Join Date: Mar 2010
Location: Dublin, Ireland
Posts: 2,766
We must admit a reality: the portugese royalists are much more than ever...
__________________
Reply With Quote
  #28  
Old 02-09-2012, 06:58 PM
julliette's Avatar
Heir Presumptive
 
Join Date: Aug 2007
Location: Lisbon, Portugal
Posts: 2,028
^^ It's true, Cory, They are more than ever. I'm actually quite impressed by how many monarchists I've met since I came to study in Lisbon for university but as said above they still seem a bit shy to "come out" and say out loud they support a monarchy. Anyway things are improving in that department...

It's said but true how many people have fool ideas about monarchies. I think is something people in Portugal don't even stop to think about (monarchy vs republic). We learn a version of the facts in history classes during school age. A version that sometimes even seems to support that idea of republic=democracy. Most people have that idea from school and then assume that for the rest of their lives and don't even question it. I believe that if you ask people in Portugal randomly on the streets if they would like to live in a monarchy they would answer no, but most of these people would only say that because they never stoped to think about that.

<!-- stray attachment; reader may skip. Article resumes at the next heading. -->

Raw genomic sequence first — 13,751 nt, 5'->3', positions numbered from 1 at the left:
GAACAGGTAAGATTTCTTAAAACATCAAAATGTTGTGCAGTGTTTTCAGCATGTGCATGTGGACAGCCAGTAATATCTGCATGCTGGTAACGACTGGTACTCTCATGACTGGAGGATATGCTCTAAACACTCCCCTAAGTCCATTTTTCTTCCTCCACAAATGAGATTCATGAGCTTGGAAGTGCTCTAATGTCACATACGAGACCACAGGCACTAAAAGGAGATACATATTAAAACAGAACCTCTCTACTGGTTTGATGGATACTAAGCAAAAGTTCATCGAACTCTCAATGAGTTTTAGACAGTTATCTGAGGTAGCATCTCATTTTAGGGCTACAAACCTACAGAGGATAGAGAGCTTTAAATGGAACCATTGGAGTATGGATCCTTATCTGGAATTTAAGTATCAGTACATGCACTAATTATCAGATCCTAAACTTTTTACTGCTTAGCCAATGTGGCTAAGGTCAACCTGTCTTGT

I believe that there are only a few republicans in this country. The majority of the people are a bit ignorant (no offense here) in these issues but I feel they are quite receptive about the monarchy when you explain them how modern and constitutional monarchies work nowadays and specially give examples of european monarchies, that's the point when they realize how full their ideas (republic=democracy) are.